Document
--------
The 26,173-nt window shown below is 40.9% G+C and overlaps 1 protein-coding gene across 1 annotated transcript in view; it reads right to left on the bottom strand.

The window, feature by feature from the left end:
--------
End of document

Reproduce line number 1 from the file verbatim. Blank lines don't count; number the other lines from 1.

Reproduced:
The 26,173-nt window shown below is 40.9% G+C and overlaps 1 protein-coding gene across 1 annotated transcript in view; it reads right to left on the bottom strand.